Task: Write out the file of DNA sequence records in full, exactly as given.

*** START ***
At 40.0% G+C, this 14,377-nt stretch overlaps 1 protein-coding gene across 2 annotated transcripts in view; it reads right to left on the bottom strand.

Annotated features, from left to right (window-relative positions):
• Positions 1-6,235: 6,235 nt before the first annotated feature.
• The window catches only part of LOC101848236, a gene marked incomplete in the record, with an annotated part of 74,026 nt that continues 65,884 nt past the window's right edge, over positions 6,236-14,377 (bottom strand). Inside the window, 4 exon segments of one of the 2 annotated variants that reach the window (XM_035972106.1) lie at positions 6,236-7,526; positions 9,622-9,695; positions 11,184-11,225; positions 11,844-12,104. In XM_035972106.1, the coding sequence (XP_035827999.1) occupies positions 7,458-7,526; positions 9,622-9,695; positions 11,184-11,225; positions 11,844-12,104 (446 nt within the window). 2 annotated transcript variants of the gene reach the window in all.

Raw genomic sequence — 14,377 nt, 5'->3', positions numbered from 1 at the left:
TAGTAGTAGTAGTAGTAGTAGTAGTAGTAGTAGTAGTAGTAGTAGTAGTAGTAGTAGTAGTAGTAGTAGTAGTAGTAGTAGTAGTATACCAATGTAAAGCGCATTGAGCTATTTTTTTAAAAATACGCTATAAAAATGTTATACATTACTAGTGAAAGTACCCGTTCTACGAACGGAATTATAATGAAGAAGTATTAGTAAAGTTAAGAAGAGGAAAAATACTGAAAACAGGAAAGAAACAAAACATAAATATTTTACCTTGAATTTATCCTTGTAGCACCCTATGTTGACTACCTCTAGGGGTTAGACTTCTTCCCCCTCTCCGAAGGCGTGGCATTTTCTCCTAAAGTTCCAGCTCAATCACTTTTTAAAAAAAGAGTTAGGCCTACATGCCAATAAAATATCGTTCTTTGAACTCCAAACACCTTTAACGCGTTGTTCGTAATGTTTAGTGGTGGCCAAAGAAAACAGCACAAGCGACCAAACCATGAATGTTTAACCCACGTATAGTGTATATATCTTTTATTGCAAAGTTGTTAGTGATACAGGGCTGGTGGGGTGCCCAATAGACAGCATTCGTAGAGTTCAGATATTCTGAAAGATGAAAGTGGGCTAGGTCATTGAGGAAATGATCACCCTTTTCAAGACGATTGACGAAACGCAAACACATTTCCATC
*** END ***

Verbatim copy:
At 40.0% G+C, this 14,377-nt stretch overlaps 1 protein-coding gene across 2 annotated transcripts in view; it reads right to left on the bottom strand.

Annotated features, from left to right (window-relative positions):
• Positions 1-6,235: 6,235 nt before the first annotated feature.
• The window catches only part of LOC101848236, a gene marked incomplete in the record, with an annotated part of 74,026 nt that continues 65,884 nt past the window's right edge, over positions 6,236-14,377 (bottom strand). Inside the window, 4 exon segments of one of the 2 annotated variants that reach the window (XM_035972106.1) lie at positions 6,236-7,526; positions 9,622-9,695; positions 11,184-11,225; positions 11,844-12,104. In XM_035972106.1, the coding sequence (XP_035827999.1) occupies positions 7,458-7,526; positions 9,622-9,695; positions 11,184-11,225; positions 11,844-12,104 (446 nt within the window). 2 annotated transcript variants of the gene reach the window in all.

Raw genomic sequence — 14,377 nt, 5'->3', positions numbered from 1 at the left:
TAGTAGTAGTAGTAGTAGTAGTAGTAGTAGTAGTAGTAGTAGTAGTAGTAGTAGTAGTAGTAGTAGTAGTAGTAGTAGTAGTAGTATACCAATGTAAAGCGCATTGAGCTATTTTTTTAAAAATACGCTATAAAAATGTTATACATTACTAGTGAAAGTACCCGTTCTACGAACGGAATTATAATGAAGAAGTATTAGTAAAGTTAAGAAGAGGAAAAATACTGAAAACAGGAAAGAAACAAAACATAAATATTTTACCTTGAATTTATCCTTGTAGCACCCTATGTTGACTACCTCTAGGGGTTAGACTTCTTCCCCCTCTCCGAAGGCGTGGCATTTTCTCCTAAAGTTCCAGCTCAATCACTTTTTAAAAAAAGAGTTAGGCCTACATGCCAATAAAATATCGTTCTTTGAACTCCAAACACCTTTAACGCGTTGTTCGTAATGTTTAGTGGTGGCCAAAGAAAACAGCACAAGCGACCAAACCATGAATGTTTAACCCACGTATAGTGTATATATCTTTTATTGCAAAGTTGTTAGTGATACAGGGCTGGTGGGGTGCCCAATAGACAGCATTCGTAGAGTTCAGATATTCTGAAAGATGAAAGTGGGCTAGGTCATTGAGGAAATGATCACCCTTTTCAAGACGATTGACGAAACGCAAACACATTTCCATC